This was supposed to be an easy-peasy project. The pieces were ones I had cut a couple of years ago when I first got my Accuquilt cutter. Sewing them together was a piece of cake. I used them for leaders and enders as I put my Basket of Chips top together.
I had 3 tops on my list of 6, and I decided to quilt this one first. Again, easy-peasy, right? The quilting was long lines from top to bottom of the quilt, following the edge of the patches, with the edge of the presser foot as my guide. Everything was fine, quick and easy. Then I started on the horizontal lines.
That's when the tension nightmare happened. I was sewing merrily along, thinking about something else (probably dinner. Or maybe chocolate). I got to the end of the line, and saw the problem--puckering-- horrible, horrible, puckering. I could tug the fabric and break the stitches.
So I started problem solving. I changed just about every variable--upper tension, bobbin, bobbin thread. I oiled like crazy. I cleaned out lint. And each time, IT WOULD SEEM LIKE IT WORKED. I would say to myself, "Oh, I fixed it. Thank goodness," and I would sew another line. About halfway through, the puckering would start again.
This was enough to make me curse like a sailor (specifically, Captain Haddock from Tintin. Billions of blue blistering barnacles!)
After a while, I tried a radical solution. I decided the problem was the shuttle itself, that it was scratched or dented or something and was snagging the bobbin thread. So I rooted around in my sewing machine stuff, and found another shuttle. I couldn't believe it would fit, but it did. And it sewed! Problem solved? Well, almost, stay tuned. I adjusted the upper tension again, and was back in business.
I do value the seam ripper as a tool. Back when I was first sewing, I didn't have one, and I had to pick out stitches with a heavy needle (don't try this at home). And I will use the seam ripper for piecing mistakes without really thinking much about it. But I hate to rip out machine quilting! Even bad machine quilting. I had to do this in small doses. It might be a good thing I don't drink.
Once things were fixed, I set aside the tumbler quilt long enough to quilt a flannel charity quilt (I'll write about this soon). The quilting was as usual with the Davis, quick and easy. I began to relax again.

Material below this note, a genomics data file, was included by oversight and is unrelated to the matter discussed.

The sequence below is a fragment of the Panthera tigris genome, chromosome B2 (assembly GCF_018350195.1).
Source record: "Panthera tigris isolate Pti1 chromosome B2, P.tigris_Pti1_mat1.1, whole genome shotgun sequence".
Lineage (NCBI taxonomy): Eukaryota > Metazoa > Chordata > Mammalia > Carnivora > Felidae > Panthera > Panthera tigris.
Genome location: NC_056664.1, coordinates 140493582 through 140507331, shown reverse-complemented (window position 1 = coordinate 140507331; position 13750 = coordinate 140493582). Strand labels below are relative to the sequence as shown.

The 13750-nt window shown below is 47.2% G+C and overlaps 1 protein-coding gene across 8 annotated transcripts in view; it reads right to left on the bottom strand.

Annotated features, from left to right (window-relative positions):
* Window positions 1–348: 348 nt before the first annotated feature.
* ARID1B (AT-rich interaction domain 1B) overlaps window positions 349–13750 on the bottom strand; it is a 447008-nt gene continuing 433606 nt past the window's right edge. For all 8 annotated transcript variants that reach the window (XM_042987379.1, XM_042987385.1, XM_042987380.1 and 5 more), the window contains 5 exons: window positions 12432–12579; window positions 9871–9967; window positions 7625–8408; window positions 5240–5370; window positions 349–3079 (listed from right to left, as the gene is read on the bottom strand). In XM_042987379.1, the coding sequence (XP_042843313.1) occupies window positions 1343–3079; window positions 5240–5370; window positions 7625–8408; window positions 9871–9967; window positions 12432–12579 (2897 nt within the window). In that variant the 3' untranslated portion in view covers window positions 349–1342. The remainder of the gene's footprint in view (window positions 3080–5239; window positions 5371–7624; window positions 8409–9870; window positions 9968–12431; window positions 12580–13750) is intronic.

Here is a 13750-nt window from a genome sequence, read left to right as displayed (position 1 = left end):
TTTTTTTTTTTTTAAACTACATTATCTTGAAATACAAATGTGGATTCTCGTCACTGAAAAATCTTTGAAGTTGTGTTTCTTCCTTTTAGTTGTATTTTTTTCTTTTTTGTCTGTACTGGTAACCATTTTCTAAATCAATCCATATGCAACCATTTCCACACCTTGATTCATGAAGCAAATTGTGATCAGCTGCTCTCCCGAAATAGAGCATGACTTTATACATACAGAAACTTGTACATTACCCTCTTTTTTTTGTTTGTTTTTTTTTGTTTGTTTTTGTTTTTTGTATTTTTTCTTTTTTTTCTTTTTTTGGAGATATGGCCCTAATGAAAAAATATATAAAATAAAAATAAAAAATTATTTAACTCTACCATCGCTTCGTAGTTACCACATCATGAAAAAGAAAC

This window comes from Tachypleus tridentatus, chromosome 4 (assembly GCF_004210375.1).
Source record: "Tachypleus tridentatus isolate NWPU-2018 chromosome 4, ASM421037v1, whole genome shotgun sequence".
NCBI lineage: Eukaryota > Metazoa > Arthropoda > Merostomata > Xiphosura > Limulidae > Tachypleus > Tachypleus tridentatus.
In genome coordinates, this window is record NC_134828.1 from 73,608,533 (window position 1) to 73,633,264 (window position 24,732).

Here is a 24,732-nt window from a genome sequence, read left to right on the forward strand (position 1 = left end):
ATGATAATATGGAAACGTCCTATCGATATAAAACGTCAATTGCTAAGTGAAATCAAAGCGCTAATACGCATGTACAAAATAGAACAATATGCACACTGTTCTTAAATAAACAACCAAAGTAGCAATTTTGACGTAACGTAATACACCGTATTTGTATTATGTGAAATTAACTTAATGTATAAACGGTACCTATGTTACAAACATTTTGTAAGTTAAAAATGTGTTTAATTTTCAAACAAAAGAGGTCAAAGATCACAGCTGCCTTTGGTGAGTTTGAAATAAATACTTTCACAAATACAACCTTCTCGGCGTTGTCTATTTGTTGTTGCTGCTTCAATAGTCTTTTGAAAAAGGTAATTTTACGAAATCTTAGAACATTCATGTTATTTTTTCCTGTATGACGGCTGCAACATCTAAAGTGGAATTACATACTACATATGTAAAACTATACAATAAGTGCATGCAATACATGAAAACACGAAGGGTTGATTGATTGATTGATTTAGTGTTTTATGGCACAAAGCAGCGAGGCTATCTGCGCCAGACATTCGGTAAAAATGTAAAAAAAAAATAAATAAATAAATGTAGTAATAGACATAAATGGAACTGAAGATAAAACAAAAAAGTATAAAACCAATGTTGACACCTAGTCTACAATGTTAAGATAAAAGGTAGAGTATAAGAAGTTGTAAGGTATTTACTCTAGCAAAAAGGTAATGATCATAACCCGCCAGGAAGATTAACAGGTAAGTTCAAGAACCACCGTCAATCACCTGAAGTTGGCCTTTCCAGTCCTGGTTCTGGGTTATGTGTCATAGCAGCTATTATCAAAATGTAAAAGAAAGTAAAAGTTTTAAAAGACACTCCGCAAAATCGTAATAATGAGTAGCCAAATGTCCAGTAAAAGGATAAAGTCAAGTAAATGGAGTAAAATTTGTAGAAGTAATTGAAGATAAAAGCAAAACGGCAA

Bad idea. I went back to working on the tumbler again, and started having problems with breaking thread. This time, I was mad enough to say enough is enough. The bobbin tension was too tight? Then I would ADJUST THE BOBBIN TENSION.
Manuals warn against this. Old Sewing Machine guys will give you a Look. I was past the point of caring. Plus, I had two working shuttles. If I messed one up, I could use the other one. I took a screw driver, and turned the screw at the point of the shuttle a half turn. (Oh, yes I did!)
IT WORKED!!! I finished the quilting last night. Everything is still okay. I think.
But I have decided this quilt hates me. No marking tool I own could make a mark I could see on the border. Not chalk, not pencil, nothing. It's like a black hole. This is it, below:
So now I'm wondering what kind of problem I'm going to have sewing the binding on. Easy peasy? I do not #$%^ing think so. Arrgh!
Friday, March 1, 2013
I thought that was funny. So when I started making these quilts for charity I named them Some Random Four Patch. I don't really know where this pattern came from. It's easy and fast to make, especially with bright novelty prints.
I pull squares randomly from the pile on the left to make a four patch. If two of the squares go together especially well (like the green and the butterflies below) I put them across from each other diagonally. Just my own little system. (I did have a few regular four patches from another project that I put into the quilt above.)
When the blocks are done I usually set them side by side, alternating their orientation (long strips vertical, then long strips horizontal, etc.) which you can see in the unquilted top below. Again, nothing to match but the edges of the blocks.
The blocks measure 8.5 in. unfinished, 8 in. finished. I make 20 blocks for crib-sized quilts, and set them 4 across and 5 down. I usually add a border made from 2.5 in. wide strips (2 in. finished). The quilt measures 36 in. wide and 44 in. long before quilting.
Recently I tried out using red sashing strips for the blocks.
For quilting, I started by doing quilt in the ditch to stabilize everything. I did a 2 in. grid on the quilt with the blue border, and diagonal lines spaced 2 in. apart on the one with red sashings. Of course I used my Davis Vertical Feed treadle for the quilting.
The two quilts in this pattern that are already finished will go to Quilts for Kids (http://www.quiltsforkids.org). They are collecting lots of quilts for the victims of Hurricane Sandy. The one that isn't quilted yet will go to a local charity through our wonderful Ties That Bind quilt group in Slinger, WI.
If you make one of these, please comment below!